Two new films on Jesus raise questions, curiosity, hope

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It’s not very often that two movies come out around the same time about the same person — real, legendary or fictitious.

In 1993, Hollywood released “Tombstone,” about Wyatt Earp’s tenure as marshal of Tombstone, Arizona. The next year audiences saw “Wyatt Earp,” the Kevin Costner biopic.

There were two versions of Robin Hood, in 1991, one with Patrick Bergin and one with Kevin Costner. The year 1983 saw two James Bond movies.

Now we’re seeing the release of two movies about Jesus Christ: “Risen” and “The Young Messiah.”

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Considering that in the past century perhaps a dozen or so major motion pictures have been made about Jesus — the most important figure in Western civilization — two movies in two months is notable.

It’s tempting to blame “Hollywood’s hostility to religion” for how few films are made about Jesus, but I think it’s more complicated. Adapting any successful story into a movie is challenging, but we’re talking about the story of Jesus.

For about a century, Hollywood profited from biblical epics — two versions of “The Ten Commandments” and “Ben Hur.” Yet there were few movies about Jesus. “King of Kings,” a 1961 remake of a 1927 silent film, did well with the critics and at the box office, but “The Greatest Story Ever Told” in 1965 didn’t fare well with either. Soon, biblical epics began to lose steam. The 1973 “Godspell” and “Jesus Christ Superstar,” though popular among young people, didn’t do much to encourage films about Christ.

In 1979, Campus Crusade for Christ financed the $6-million “Jesus,” an extremely faithful adaptation of the Gospel of Luke, which has given it a long life and wide viewing in educational and evangelistic programs. It actually had a theatrical run but got little encouragement from critics and didn’t make any money.

The problem with movies about Jesus is complicated with the issue of casting. Charlton Heston made a memorable Moses, but who do you get to play the Son of God? “Ben Hur” and “Quo Vadis” depict encounters with Jesus but do not show Jesus’ face.

Martin Scorsese’s “The Last Temptation of Christ” in 1988 got good reviews but created controversy and protest — probably overblown. Whether the protests and controversy helped or hurt the film, “Last Temptation” garnered a meager box office response, which probably made Hollywood reluctant to try a film about Christ again.

Mel Gibson’s 2004 “The Passion of the Christ” also sparked controversy and protest, but again much of them seemed overblown. The reviews were mixed, though there was speculation that the critics were influenced by the protests. Regardless, the movie grossed $611.9 million, 20 times more than it cost to make it, making it the largest grossing film in history.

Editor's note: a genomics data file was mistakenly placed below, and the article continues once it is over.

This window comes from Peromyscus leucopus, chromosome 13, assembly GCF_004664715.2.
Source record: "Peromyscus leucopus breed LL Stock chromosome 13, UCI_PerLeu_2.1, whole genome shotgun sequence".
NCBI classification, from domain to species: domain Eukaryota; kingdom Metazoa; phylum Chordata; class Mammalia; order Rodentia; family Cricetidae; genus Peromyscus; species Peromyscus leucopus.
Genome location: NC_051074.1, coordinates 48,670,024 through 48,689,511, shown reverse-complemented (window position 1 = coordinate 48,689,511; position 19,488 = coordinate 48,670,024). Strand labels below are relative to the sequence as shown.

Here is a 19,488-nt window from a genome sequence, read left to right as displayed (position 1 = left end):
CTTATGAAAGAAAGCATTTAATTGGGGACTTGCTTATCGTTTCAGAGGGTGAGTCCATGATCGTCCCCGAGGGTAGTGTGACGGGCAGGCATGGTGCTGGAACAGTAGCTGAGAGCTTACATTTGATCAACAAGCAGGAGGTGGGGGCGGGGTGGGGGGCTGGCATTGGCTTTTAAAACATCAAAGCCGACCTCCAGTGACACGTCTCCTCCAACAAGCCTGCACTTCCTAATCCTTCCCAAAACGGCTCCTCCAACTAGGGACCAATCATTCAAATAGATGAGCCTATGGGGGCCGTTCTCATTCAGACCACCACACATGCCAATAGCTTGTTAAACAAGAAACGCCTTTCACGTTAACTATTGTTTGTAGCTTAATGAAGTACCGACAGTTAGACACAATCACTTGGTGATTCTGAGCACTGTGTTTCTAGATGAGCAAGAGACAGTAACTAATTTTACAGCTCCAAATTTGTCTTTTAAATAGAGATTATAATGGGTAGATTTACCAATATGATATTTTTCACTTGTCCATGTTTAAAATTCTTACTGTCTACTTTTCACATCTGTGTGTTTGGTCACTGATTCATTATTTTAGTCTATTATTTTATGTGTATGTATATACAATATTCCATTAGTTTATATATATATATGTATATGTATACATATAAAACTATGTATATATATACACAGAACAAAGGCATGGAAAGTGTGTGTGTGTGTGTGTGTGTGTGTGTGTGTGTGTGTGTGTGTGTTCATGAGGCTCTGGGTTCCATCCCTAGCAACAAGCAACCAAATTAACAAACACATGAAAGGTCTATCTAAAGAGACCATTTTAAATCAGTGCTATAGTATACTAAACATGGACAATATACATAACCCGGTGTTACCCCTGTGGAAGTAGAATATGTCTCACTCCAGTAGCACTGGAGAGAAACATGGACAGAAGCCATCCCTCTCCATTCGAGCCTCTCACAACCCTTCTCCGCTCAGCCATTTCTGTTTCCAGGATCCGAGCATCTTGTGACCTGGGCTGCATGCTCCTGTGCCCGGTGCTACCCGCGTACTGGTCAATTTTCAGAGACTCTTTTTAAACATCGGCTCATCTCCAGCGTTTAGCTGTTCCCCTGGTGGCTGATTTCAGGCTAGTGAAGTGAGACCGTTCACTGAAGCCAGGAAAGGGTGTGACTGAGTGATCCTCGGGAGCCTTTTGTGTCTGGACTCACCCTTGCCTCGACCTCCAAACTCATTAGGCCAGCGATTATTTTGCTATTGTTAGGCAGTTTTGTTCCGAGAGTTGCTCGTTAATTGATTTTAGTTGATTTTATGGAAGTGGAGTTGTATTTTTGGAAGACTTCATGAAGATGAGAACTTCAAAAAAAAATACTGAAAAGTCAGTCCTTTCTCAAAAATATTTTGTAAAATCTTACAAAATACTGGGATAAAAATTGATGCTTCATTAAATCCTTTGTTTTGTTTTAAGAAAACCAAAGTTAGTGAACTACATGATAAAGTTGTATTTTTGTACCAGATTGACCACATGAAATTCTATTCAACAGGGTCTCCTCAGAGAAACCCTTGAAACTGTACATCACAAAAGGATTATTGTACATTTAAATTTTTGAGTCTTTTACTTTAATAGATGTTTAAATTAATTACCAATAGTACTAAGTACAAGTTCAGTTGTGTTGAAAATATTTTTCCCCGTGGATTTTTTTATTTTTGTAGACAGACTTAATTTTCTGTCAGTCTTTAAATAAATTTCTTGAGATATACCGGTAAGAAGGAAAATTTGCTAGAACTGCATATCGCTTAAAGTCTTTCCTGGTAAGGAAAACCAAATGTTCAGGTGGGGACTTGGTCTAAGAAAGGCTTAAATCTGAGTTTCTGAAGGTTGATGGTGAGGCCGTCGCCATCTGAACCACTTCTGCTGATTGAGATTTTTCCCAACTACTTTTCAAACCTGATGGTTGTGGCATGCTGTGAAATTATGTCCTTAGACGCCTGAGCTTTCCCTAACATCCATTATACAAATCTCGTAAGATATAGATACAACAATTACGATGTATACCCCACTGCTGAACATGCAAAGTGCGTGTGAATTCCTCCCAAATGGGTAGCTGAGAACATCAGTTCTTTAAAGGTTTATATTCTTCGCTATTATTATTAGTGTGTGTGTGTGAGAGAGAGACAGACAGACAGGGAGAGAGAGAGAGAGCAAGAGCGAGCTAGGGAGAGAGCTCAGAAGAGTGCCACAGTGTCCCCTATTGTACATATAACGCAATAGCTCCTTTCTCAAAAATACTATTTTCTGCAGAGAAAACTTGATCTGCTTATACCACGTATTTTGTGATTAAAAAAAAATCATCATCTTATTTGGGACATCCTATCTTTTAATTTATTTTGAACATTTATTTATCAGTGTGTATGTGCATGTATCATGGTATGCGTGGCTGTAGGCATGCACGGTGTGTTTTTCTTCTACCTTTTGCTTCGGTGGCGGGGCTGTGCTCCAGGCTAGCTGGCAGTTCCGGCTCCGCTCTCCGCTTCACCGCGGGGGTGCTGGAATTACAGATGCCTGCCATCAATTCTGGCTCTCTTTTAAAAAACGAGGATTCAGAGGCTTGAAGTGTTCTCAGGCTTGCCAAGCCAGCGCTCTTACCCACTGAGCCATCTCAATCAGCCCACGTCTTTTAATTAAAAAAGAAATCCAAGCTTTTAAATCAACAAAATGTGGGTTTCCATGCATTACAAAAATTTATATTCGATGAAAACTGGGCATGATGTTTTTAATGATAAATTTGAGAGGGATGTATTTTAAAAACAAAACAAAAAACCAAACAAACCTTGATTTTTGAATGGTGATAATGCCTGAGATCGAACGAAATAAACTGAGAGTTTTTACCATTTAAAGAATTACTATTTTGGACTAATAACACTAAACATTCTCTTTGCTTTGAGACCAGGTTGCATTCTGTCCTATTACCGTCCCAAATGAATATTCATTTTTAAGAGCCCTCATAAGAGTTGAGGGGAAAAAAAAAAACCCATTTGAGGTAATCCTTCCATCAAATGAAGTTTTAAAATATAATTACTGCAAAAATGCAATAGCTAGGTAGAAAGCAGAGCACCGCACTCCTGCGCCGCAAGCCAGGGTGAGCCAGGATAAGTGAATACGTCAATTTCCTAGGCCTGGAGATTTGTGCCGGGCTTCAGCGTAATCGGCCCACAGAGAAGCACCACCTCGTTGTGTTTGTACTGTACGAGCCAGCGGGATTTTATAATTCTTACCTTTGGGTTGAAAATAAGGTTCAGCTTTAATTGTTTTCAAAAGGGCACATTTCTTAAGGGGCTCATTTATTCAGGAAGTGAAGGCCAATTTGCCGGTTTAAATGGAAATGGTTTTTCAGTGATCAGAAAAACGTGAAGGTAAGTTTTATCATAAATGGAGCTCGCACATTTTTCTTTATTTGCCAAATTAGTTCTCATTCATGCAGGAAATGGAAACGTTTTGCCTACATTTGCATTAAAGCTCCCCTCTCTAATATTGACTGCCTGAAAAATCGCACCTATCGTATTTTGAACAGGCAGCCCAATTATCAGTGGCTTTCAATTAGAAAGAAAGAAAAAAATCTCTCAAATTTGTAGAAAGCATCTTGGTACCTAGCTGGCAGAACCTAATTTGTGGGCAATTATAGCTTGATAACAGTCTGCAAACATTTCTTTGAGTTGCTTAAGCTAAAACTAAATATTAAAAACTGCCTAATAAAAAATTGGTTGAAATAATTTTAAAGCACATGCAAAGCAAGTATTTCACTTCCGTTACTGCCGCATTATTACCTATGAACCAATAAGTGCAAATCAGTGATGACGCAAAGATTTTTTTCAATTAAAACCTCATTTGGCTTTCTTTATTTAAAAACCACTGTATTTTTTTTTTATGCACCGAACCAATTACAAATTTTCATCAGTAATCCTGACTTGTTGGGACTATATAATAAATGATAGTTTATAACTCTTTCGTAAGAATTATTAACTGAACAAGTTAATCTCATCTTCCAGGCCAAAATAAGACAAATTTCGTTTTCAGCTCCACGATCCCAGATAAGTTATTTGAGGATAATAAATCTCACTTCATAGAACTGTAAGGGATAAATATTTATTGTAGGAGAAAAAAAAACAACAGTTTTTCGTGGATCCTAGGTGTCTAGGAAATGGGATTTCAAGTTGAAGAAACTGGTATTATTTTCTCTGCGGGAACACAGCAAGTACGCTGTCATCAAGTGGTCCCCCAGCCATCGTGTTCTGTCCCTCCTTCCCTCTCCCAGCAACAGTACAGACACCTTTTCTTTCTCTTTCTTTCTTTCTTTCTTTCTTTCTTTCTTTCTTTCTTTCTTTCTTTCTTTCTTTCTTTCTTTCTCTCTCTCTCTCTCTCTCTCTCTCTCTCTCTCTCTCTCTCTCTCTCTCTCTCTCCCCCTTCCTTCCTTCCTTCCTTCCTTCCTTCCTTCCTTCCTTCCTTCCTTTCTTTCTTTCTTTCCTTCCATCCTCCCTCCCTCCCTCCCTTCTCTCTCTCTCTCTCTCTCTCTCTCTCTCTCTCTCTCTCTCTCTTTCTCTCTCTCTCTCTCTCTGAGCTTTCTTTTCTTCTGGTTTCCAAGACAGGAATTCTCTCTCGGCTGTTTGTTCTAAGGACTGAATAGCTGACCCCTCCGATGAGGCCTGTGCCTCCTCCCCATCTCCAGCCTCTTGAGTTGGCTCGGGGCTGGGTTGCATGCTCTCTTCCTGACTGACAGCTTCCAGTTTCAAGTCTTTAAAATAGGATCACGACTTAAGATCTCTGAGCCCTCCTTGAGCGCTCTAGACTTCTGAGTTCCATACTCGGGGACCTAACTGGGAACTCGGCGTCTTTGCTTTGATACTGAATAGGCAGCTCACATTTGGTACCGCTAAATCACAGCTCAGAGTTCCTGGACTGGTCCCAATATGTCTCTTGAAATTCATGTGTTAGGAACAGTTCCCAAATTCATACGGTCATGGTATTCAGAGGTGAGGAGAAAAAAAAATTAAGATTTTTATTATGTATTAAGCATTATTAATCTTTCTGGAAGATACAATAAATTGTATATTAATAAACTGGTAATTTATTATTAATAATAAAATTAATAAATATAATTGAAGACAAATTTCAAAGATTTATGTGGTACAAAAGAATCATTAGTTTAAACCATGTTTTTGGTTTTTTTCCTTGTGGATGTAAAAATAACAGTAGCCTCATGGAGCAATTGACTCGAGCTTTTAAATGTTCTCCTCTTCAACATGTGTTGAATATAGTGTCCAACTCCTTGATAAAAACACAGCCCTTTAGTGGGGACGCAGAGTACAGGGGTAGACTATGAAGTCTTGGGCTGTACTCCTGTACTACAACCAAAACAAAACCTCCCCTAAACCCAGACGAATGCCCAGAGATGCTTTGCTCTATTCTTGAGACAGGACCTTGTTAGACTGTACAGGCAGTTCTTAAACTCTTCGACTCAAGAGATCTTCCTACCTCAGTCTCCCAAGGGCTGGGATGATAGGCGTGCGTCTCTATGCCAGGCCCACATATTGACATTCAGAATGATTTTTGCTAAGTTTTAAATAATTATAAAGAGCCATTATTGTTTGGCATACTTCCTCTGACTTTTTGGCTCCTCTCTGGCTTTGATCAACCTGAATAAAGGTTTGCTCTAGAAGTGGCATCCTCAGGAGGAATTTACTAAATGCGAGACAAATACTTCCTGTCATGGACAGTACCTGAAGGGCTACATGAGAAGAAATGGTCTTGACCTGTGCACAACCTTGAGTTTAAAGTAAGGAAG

Still, it wasn’t until a decade later that “Son of God” hit movie theaters. A spin-off of “The Bible,” the surprise hit series on the History Channel, “Son of God” did not do well with the critics, but grossed $67.8 million, about three times the $22 million spent to produce it.

That same year, 2014, Hollywood saw two other biblically based movies, “Noah,” which got generally favorable reviews and was a box office hit, and “Exodus: Gods and Kings,” which got only mixed to negative reviews and a more modest box office response. Yet, it indicated that Hollywood might be open to films based on Scripture.

In mid-February, “Risen,” about a Roman tribune investigating the disappearance of Christ’s body, opened to mixed reviews but was graded high by movie audiences, finishing third at the U.S. box office in its opening weekend.

“The Young Messiah” tells of a 7-year-old Jesus returning with his parents to Nazareth from Egypt and discovering the truth of his life. It was scheduled to open March 11.

Regardless of how these two films fare commercially or critically, the fact that Scripture-themed movies, particularly those about Jesus, are getting out to movie audiences is a positive. Anything that might prompt people to think and reflect on faith is healthy. I know people who found that even flawed films like “Jesus Christ Superstar” or “Last Temptation” prompted them to think about Jesus anew. Though “Noah” was criticized by some Christian groups for deviating from Scripture, there were reports of a rise on Internet hits about the biblical story of Noah’s ark’s following its release.

In light of this modest degree of Hollywood interest, we as a church need to be aware of these movies and try to find ways to reach the world and grow in our own faith through them.

By Pete Sheehan, editor and general manager of The Catholic Exponent, newspaper of the Diocese of Youngstown, Ohio. Originally ran in the Feb. 26 issue. The views or positions presented in this or any guest editorial are those of the individual publication and do not necessarily represent the views of Catholic News Service or of the U.S. Conference of Catholic Bishops.

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